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Producing Canadian Literature

Authors Speak on the Literary Marketplace

Kit Dobson and Smaro Kamboureli

TransCanada Series

Paper 268 pp.

ISBN13: 978-1-55458-355-3

Release Date: May 2013

Online discount: 25%

$29.99  $22.49


eBook availability

Producing Canadian Literature: Authors Speak on the Literary Marketplace brings to light the relationship between writers in Canada and the marketplace within which their work circulates. Through a series of conversations with both established and younger writers from across the country, Kit Dobson and Smaro Kamboureli investigate how writers perceive their relationship to the cultural economy—and what that economy means for their creative processes.

The interviews in Producing Canadian Literature focus, in particular, on how writers interact with the cultural institutions and bodies that surround them. Conversations pursue the impacts of arts funding on writers; show how agents, editors, and publishers affect writers’ works; examine the process of actually selling a book, both in Canada and abroad; and contemplate what literary awards mean to writers. Dialogues with Christian Bök, George Elliott Clarke, Daniel Heath Justice, Larissa Lai, Stephen Henighan, Roy Miki, Erín Moure, Ashok Mathur, Lee Maracle, Jane Urquhart, and Aritha van Herk testify to the broad range of experience that writers in Canada have when it comes to the conditions in which their work is produced.

Original in its desire to directly explore the specific circumstances in which writers work—and how those conditions affect their writing itself—Producing Canadian Literature will be of interest to scholars, students, aspiring writers, and readers who have followed these authors and want to know more about how their books come into being.

Kit Dobson is a faculty member in the English Department of Calgary’s Mount Royal College. He studied at the Universities of Victoria, York (UK), and Toronto, and has published in periodicals such as Studies in Canadian Literature, Open Letter, Callaloo, and English Studies in Canada. Transnational Canadas is his first book-length work.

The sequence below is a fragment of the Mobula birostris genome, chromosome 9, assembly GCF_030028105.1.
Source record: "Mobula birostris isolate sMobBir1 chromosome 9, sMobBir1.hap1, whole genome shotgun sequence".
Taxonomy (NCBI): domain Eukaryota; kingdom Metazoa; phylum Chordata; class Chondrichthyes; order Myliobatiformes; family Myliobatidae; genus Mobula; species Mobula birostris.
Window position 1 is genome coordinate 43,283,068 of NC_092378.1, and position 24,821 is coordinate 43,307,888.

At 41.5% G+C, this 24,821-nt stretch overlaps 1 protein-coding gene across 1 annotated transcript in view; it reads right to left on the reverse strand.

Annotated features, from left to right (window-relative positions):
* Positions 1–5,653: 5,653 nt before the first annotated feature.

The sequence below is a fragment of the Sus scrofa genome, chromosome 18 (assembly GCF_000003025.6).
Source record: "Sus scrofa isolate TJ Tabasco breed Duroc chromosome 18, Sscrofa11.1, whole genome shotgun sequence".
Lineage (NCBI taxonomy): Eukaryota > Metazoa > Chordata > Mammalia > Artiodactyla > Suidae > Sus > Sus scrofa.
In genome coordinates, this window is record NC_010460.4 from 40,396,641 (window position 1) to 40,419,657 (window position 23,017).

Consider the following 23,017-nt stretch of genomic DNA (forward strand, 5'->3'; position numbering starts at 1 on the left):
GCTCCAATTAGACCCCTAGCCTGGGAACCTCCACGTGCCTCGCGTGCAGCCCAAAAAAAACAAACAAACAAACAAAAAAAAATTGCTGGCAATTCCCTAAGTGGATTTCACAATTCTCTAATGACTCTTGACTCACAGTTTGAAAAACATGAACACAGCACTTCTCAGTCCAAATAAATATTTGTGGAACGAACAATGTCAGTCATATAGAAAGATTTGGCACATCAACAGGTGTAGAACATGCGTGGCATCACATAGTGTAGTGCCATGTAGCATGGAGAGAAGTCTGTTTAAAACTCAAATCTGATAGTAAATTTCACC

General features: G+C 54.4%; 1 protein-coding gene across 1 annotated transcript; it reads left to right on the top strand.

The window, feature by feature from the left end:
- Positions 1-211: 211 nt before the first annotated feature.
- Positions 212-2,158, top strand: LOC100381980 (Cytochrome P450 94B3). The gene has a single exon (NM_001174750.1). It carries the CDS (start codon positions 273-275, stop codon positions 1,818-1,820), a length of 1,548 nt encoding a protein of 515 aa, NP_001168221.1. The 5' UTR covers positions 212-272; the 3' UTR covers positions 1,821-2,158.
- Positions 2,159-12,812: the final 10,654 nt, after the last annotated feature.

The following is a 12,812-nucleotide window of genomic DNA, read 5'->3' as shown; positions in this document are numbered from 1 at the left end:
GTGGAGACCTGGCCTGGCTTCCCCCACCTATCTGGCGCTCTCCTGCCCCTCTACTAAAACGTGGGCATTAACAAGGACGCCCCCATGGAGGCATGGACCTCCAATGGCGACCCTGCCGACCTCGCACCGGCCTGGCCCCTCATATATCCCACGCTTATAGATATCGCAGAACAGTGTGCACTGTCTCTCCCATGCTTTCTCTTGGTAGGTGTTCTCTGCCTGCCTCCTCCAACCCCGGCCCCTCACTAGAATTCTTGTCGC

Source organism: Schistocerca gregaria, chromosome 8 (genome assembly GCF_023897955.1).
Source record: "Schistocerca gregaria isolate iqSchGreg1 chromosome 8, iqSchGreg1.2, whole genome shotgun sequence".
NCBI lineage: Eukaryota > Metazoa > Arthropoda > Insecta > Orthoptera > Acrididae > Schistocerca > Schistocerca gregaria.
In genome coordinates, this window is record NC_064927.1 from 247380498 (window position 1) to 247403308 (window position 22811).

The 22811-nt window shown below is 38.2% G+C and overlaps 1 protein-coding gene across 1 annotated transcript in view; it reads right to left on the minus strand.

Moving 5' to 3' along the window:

“A literature, if you can get someone to read it, will form a nation, will change that nation’s form. We often think about ways in which the nation expresses itself through its writers; a few decades of Canadian criticism was promulgated on that notion. But writers are citizens, they live as citizens must, and they act politically as they write. They make a nation, but they do so by making a living. In Producing Canadian Literature a good sample of Canadian authors describe the text-making life as it has to be lived in our political reality.”

— George Bowering, professor emeritus, Simon Fraser University, author of Words, Words, Words: Essays and Memoirs (2012)

“Smaro Kamboureli’s TransCanada Institute produces cultural interventions that actively conjugate Canadian literary study into the present progressive tense.... Shifting the Ground of Canadian Literary Studies and Producing Canadian Literature ... make important contributions to the groundswell of methodological shifts in contemporary criticism seeking to unsettle the ‘national’ and ‘literary’ assumptions evoked by the category of ‘Canadian literature,’ from its production to its reception.... Producing Canadian Literature makes visible how authors respond to what Jeff Derksen’s foreword calls the ‘forces we now rather casually generalize as “the market.”’.... [The] writers’ diversity in terms of form, genre, politics, age, gender, race, and success reverberates in their wide-ranging opinions, suggesting these positionalities significantly inform literature’s political economy.... Most notably, these writers all reveal a keen awareness of the expectations engendered by a cultural economy that tends to cater to the middle.... Producing Canadian Literature will be valuable to writers as well as scholars of Canadian literatures, particularly those interested in print culture and sites where the arts, markets, and public policy intersect. Together with Shifting the Ground, these TransCanada books should be read by Canadianists not for what they say about actual literary works—which is little, and not really their project—but for how they open the field itself by crossing it from exterior entry points. Absent of the literature, their contribution is more to the study of the study of CanLit—an increasingly undisciplined discipline.”

— Brendan McCormack, Canadian Literature